It’s important to remember that CAGR is not an average. As with all compounding formulas, it takes the length of time you’ve held an investment into account and provides a relatively good representation of annualized performance.

While CAGR is useful in a simple comparison, it really should only be used in those circumstances where investors are looking for long-term investments. Mutual fund companies will report CAGR figures regularly, but they may not represent the actual performance each year an investment is likely to experience.

What is CAGR in simple terms?

The CAGR gives a single percentage return for each year you’ve held an investment. While an investment’s return each year usually varies, the CAGR can give you an idea of how the investment is doing each year after a length of time.

What does a 3-year CAGR tell you?

A 3-year CAGR will take the ending balance of an investment after 3 years, compare it with the beginning balance, and provide the same annualized percentage return for each of the 3 years you held the investment. While the actual annual return might have been something like +5%, +50%, and -12%, the 3-year CAGR will provide the same percentage return for each of the 3 years.

What is CAGR in the industry?

Compound annual growth rate is used by many in the finance industry to compare how any financial instrument or even financial sector is performing over a specific number of years.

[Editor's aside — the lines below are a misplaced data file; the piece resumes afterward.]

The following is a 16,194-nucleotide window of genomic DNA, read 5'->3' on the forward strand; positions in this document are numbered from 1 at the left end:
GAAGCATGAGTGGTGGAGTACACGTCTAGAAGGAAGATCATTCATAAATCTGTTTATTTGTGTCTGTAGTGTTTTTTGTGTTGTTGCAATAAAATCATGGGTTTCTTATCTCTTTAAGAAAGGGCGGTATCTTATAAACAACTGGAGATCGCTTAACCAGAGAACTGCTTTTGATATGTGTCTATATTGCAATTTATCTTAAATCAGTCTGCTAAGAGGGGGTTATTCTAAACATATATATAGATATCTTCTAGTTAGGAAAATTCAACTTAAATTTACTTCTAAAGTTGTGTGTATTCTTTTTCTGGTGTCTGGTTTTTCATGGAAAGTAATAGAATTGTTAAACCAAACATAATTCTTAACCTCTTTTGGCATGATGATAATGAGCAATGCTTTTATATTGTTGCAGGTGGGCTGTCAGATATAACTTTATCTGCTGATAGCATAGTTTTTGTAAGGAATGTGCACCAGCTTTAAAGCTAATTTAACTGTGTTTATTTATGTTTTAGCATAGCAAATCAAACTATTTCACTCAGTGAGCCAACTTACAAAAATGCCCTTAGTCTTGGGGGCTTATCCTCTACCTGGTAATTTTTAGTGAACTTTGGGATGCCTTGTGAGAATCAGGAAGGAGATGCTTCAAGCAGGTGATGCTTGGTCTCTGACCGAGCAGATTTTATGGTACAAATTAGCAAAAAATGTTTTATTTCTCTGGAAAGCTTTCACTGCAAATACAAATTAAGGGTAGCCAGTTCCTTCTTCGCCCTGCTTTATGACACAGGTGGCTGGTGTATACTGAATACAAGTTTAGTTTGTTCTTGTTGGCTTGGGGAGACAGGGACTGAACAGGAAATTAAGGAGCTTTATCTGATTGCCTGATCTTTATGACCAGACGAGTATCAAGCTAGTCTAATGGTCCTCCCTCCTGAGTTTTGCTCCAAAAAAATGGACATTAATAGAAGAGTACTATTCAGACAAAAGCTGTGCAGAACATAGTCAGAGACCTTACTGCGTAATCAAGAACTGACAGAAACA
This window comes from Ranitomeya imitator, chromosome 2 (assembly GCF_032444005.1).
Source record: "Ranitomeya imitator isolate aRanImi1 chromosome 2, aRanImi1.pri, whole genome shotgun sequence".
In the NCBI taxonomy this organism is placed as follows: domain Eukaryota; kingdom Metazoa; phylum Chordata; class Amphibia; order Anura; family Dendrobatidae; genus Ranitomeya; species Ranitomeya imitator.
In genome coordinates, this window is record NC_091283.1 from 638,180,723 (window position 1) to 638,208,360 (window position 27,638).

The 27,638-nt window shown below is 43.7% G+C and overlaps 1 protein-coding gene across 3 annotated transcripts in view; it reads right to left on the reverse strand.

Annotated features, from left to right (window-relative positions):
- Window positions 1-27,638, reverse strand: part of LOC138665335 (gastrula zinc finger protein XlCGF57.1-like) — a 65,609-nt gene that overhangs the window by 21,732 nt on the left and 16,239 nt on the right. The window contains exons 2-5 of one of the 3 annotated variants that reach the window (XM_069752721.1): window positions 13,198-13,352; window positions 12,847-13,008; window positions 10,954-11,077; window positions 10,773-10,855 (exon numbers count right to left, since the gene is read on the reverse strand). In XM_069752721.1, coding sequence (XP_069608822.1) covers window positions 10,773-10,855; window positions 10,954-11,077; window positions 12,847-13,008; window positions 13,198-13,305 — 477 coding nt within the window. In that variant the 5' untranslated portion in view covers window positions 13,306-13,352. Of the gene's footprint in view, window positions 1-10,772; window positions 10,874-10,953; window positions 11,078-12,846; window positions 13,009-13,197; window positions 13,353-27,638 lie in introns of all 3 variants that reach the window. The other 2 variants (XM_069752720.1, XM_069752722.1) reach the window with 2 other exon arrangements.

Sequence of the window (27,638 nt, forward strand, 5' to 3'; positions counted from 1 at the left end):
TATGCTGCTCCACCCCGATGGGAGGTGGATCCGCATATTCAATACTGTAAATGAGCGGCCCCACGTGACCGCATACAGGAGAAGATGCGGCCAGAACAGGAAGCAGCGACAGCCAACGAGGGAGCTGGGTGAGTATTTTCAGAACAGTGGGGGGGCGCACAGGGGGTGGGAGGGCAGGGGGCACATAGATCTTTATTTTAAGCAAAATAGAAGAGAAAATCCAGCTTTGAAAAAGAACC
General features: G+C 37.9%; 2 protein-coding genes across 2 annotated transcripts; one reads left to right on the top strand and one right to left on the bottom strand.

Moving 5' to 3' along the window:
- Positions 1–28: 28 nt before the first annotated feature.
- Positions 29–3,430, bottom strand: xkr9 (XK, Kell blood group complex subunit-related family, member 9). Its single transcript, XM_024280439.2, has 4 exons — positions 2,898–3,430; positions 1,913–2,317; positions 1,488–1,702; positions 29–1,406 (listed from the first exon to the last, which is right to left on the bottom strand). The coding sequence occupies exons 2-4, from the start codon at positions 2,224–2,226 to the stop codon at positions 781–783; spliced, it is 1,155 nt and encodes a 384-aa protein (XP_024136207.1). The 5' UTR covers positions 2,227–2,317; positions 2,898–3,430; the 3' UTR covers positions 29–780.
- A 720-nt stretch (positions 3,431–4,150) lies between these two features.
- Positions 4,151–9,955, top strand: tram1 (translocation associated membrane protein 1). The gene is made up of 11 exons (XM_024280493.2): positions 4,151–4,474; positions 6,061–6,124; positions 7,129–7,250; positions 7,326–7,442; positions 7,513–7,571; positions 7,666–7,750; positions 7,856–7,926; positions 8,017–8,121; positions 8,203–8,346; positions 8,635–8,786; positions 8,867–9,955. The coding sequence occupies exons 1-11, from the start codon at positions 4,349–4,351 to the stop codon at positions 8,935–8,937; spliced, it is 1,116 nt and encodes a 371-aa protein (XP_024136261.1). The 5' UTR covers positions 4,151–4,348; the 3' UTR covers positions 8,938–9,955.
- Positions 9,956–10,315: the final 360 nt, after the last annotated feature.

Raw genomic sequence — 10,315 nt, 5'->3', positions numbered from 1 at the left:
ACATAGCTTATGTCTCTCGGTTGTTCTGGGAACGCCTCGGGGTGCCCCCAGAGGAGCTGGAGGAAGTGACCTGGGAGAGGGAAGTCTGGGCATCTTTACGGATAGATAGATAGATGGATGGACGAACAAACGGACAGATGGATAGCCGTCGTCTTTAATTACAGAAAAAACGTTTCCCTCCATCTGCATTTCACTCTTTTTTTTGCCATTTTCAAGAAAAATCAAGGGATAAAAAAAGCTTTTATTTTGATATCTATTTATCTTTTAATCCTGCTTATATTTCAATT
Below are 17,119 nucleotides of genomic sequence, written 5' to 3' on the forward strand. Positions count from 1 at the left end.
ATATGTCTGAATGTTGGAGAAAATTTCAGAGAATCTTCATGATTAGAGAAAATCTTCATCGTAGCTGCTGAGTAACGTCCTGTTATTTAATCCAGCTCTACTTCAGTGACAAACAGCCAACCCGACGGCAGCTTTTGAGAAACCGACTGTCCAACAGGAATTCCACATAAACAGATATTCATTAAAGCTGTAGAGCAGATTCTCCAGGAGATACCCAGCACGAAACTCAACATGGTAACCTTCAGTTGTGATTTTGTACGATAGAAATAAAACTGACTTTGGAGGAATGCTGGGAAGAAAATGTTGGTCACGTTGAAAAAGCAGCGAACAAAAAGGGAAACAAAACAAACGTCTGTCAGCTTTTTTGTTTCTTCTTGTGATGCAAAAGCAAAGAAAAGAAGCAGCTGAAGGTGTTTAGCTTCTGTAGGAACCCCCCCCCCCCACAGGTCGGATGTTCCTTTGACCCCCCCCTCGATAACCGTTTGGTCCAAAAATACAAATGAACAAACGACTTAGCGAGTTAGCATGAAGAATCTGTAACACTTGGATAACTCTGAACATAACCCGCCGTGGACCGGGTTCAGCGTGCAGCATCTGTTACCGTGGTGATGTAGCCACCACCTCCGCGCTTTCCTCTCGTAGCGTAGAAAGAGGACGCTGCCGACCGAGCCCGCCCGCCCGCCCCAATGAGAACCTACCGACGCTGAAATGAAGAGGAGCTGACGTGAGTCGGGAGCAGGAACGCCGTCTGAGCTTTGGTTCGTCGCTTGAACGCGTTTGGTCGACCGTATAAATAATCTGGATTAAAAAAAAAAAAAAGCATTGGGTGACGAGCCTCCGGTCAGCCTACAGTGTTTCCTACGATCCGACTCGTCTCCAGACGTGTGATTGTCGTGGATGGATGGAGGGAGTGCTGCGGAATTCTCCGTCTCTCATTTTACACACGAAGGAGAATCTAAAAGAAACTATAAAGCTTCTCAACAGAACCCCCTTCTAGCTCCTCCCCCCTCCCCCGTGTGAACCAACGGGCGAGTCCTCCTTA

They can also use this to compare two investments, such as stocks to bonds, to find trends and look for opportunities.

While CAGR is a great visualization method for past returns, it should not be relied upon blindly. The CAGR is best used with ample context. Investments that have wide ranges in profit and loss over a period of time and simply looking at the CAGR would not prepare investors for the roller coaster of returns each year.

Bottom Line: Compound Annual Growth Definition (CAGR)

The compound annual growth rate is a useful tool for visualizing the annualized performance of an investment over a set period of time. The compounding component is key.

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Parker Pope
Parker Pope

Parker has spent over 10 years studying the financial markets. He currently manages his own portfolios by trading options and futures, and he’s excited to share his experience with those interested in a hands-on approach to their investments. No fancy tricks or indicators, just a commitment to understanding risk management and knowing the “why.” While he invests actively, he’s built a wealth of knowledge about personal finance and commits his efforts to writing about topics to help people take control of their finances. Parker’s areas of expertise are financial markets and investing.